Despite federal aid, institutional incentives, and scholarships, paying for college is still a financial burden. Most students have $100k in debt before their 21st birthday. To avoid high student debt, research all of your financial options to avoid taking out loans. Apply for scholarships to supplement your financial aid package, and find alternatives to loans.
Having information is the first step towards saving money. Make a list of what you are looking for in a college experience, and find the cheapest way to meet most of your goals. Some students simply want to get a diploma while other students want an exciting campus life, specific location, and athletic and social opportunities. Determine what sacrifices you are willing to make to minimize your debt. Every student has to give up a luxury to afford college, so prioritize what you want in your college experience to make your decision.
College means different things to different people. Is college important to you because it pushes you towards your dream job or is it important because you are the first in your family to attend? Answer questions like these to and pick why college is most important to you. Focus on campus qualities and a set of criteria and not brand names. The less attached you are to an institution the more options you will have when choosing a school.
If your dream job is a trade like construction or welding, paying $50k a year for college is unnecessary and uneconomical. Look for the best value for the education needed you’re your job. Doctors and engineers will pay more for a 4-year degree than general degrees. For general liberal arts degrees like English, education, communications etc. big-name schools are not important. Unless you want to be a doctor, or work in another high-demand field, avoid the brand names and the higher bill.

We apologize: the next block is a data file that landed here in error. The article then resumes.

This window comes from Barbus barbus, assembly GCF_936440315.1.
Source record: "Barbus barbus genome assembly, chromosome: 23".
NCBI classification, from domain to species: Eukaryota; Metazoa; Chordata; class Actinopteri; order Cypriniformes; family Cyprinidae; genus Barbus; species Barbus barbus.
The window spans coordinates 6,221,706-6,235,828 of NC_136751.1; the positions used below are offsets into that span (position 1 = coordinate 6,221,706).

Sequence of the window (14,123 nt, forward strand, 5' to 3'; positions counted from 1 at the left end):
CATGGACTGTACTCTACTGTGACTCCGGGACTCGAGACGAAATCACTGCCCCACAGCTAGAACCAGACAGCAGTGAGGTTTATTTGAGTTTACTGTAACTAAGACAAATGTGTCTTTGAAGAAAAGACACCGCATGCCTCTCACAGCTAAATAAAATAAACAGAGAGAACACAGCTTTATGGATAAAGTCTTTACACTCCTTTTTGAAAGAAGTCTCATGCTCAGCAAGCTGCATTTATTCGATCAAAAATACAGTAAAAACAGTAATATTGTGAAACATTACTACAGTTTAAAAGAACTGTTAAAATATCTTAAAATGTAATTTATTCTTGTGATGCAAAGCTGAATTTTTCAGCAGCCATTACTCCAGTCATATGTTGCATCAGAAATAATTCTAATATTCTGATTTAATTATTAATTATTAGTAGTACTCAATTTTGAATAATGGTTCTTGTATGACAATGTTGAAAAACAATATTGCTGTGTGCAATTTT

Some students want independence, with flexible scheduling and a manageable work load to keep a part-time job. Other student want to fully submerge in the college atmosphere. These students want to eat, sleep, and play on campus. Students who fully immerse themselves in the college experience will have more debt than students willing to commute. Colleges cushion tuition to compensate for the lifestyle, so if you want the full experience there are options to make school more affordable.
Latest College & Financial Aid News
April 13, 2021
Let’s say you’ve made it. You are enrolled in college, or have been for a year or two. You’re receiving some financial aid, or even a scholarship, but something’s missing. It’s money. No matter how generous the package you’re receiving is, there’s always one more book to buy, one more activity fee, one more dining hall bill… [...]
April 6, 2021
by Izzy Hall
The coronavirus made laptops a necessity for college students. Where before students without personal computers or laptops could use on-campus computers and provided software to meet the technological needs of their courses, the shift last spring to online classes necessitated that students have a stable internet connection and a compatible device. While the majority of students were able to meet this requirement, according to a study by EDUCASE, some students found themselves without a modern laptop that could run the most up-to-date browser, use RAM-heavy software or keep up even with reliable high-speed Wi-Fi. One university has announced a unique remedy for this technical situation. [...]
March 31, 2021
by Izzy Hall
When students hear back from colleges in the coming weeks, they may not get a firm acceptance or rejection, but rather get put on the wait list. Getting waitlisted is a normal part of the college admissions process, but some experts say that this year the wait list could turn into the longest it has ever been. A combination of the effects of the coronavirus on colleges, changes in application policies and an increase in applications at top colleges may contribute to a difficult wait list period. [...]